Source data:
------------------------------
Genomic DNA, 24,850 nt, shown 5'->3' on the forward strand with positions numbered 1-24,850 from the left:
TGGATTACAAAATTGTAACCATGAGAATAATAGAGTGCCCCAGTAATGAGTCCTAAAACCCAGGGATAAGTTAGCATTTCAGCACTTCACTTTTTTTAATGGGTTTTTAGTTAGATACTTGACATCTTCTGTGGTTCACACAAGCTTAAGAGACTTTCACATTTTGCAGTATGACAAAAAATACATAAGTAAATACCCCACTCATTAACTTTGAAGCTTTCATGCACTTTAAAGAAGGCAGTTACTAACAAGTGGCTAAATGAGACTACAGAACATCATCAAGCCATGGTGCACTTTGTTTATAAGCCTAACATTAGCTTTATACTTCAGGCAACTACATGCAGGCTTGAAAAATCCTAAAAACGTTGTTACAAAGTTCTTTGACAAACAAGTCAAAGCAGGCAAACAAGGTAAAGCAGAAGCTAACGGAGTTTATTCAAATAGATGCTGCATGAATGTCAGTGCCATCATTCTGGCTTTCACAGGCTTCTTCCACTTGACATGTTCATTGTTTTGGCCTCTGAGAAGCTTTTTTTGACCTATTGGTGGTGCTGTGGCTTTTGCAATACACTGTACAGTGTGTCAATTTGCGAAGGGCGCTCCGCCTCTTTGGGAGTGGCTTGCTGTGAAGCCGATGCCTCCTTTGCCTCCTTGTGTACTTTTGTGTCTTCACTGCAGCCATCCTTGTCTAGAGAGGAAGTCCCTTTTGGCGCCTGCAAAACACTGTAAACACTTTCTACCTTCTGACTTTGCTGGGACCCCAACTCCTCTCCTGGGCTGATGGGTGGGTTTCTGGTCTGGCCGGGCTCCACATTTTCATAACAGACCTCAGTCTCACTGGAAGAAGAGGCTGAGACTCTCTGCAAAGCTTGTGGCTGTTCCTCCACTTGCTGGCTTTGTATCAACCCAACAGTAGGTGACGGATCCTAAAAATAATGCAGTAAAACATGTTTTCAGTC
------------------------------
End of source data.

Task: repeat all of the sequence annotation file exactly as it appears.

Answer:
Genomic DNA, 24,850 nt, shown 5'->3' on the forward strand with positions numbered 1-24,850 from the left:
TGGATTACAAAATTGTAACCATGAGAATAATAGAGTGCCCCAGTAATGAGTCCTAAAACCCAGGGATAAGTTAGCATTTCAGCACTTCACTTTTTTTAATGGGTTTTTAGTTAGATACTTGACATCTTCTGTGGTTCACACAAGCTTAAGAGACTTTCACATTTTGCAGTATGACAAAAAATACATAAGTAAATACCCCACTCATTAACTTTGAAGCTTTCATGCACTTTAAAGAAGGCAGTTACTAACAAGTGGCTAAATGAGACTACAGAACATCATCAAGCCATGGTGCACTTTGTTTATAAGCCTAACATTAGCTTTATACTTCAGGCAACTACATGCAGGCTTGAAAAATCCTAAAAACGTTGTTACAAAGTTCTTTGACAAACAAGTCAAAGCAGGCAAACAAGGTAAAGCAGAAGCTAACGGAGTTTATTCAAATAGATGCTGCATGAATGTCAGTGCCATCATTCTGGCTTTCACAGGCTTCTTCCACTTGACATGTTCATTGTTTTGGCCTCTGAGAAGCTTTTTTTGACCTATTGGTGGTGCTGTGGCTTTTGCAATACACTGTACAGTGTGTCAATTTGCGAAGGGCGCTCCGCCTCTTTGGGAGTGGCTTGCTGTGAAGCCGATGCCTCCTTTGCCTCCTTGTGTACTTTTGTGTCTTCACTGCAGCCATCCTTGTCTAGAGAGGAAGTCCCTTTTGGCGCCTGCAAAACACTGTAAACACTTTCTACCTTCTGACTTTGCTGGGACCCCAACTCCTCTCCTGGGCTGATGGGTGGGTTTCTGGTCTGGCCGGGCTCCACATTTTCATAACAGACCTCAGTCTCACTGGAAGAAGAGGCTGAGACTCTCTGCAAAGCTTGTGGCTGTTCCTCCACTTGCTGGCTTTGTATCAACCCAACAGTAGGTGACGGATCCTAAAAATAATGCAGTAAAACATGTTTTCAGTC